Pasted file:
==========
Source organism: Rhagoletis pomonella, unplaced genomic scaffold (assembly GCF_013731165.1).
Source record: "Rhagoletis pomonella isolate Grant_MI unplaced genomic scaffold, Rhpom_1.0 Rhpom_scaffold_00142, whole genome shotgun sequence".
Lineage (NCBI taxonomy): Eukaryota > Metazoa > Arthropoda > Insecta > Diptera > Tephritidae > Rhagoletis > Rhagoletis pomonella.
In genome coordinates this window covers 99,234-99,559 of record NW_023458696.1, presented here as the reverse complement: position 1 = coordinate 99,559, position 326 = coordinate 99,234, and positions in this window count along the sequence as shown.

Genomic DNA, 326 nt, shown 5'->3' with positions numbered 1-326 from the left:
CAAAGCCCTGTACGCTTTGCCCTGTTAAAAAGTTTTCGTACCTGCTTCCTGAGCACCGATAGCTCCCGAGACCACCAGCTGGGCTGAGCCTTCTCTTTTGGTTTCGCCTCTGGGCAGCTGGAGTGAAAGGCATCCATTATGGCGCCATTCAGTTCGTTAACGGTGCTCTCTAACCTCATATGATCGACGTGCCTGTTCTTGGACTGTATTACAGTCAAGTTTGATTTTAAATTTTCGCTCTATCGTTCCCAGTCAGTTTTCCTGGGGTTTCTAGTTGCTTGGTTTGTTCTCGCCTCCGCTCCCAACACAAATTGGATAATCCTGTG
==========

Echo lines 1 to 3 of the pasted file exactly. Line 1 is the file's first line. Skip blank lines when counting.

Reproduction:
Source organism: Rhagoletis pomonella, unplaced genomic scaffold (assembly GCF_013731165.1).
Source record: "Rhagoletis pomonella isolate Grant_MI unplaced genomic scaffold, Rhpom_1.0 Rhpom_scaffold_00142, whole genome shotgun sequence".
Lineage (NCBI taxonomy): Eukaryota > Metazoa > Arthropoda > Insecta > Diptera > Tephritidae > Rhagoletis > Rhagoletis pomonella.